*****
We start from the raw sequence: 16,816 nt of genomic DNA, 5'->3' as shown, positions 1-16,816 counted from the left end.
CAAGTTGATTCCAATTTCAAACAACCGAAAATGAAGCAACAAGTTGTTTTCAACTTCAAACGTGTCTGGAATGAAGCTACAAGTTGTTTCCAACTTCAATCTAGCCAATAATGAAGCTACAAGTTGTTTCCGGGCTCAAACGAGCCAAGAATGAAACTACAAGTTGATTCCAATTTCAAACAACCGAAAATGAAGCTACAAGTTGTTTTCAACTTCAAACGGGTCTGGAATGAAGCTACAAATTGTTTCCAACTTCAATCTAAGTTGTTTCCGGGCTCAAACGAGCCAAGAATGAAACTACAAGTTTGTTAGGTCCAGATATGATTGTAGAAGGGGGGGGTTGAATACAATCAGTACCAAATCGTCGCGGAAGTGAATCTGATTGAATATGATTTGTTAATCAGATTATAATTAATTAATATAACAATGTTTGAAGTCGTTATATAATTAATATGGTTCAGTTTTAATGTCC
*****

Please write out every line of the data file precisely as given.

We start from the raw sequence: 16,816 nt of genomic DNA, 5'->3' as shown, positions 1-16,816 counted from the left end.
CAAGTTGATTCCAATTTCAAACAACCGAAAATGAAGCAACAAGTTGTTTTCAACTTCAAACGTGTCTGGAATGAAGCTACAAGTTGTTTCCAACTTCAATCTAGCCAATAATGAAGCTACAAGTTGTTTCCGGGCTCAAACGAGCCAAGAATGAAACTACAAGTTGATTCCAATTTCAAACAACCGAAAATGAAGCTACAAGTTGTTTTCAACTTCAAACGGGTCTGGAATGAAGCTACAAATTGTTTCCAACTTCAATCTAAGTTGTTTCCGGGCTCAAACGAGCCAAGAATGAAACTACAAGTTTGTTAGGTCCAGATATGATTGTAGAAGGGGGGGGTTGAATACAATCAGTACCAAATCGTCGCGGAAGTGAATCTGATTGAATATGATTTGTTAATCAGATTATAATTAATTAATATAACAATGTTTGAAGTCGTTATATAATTAATATGGTTCAGTTTTAATGTCC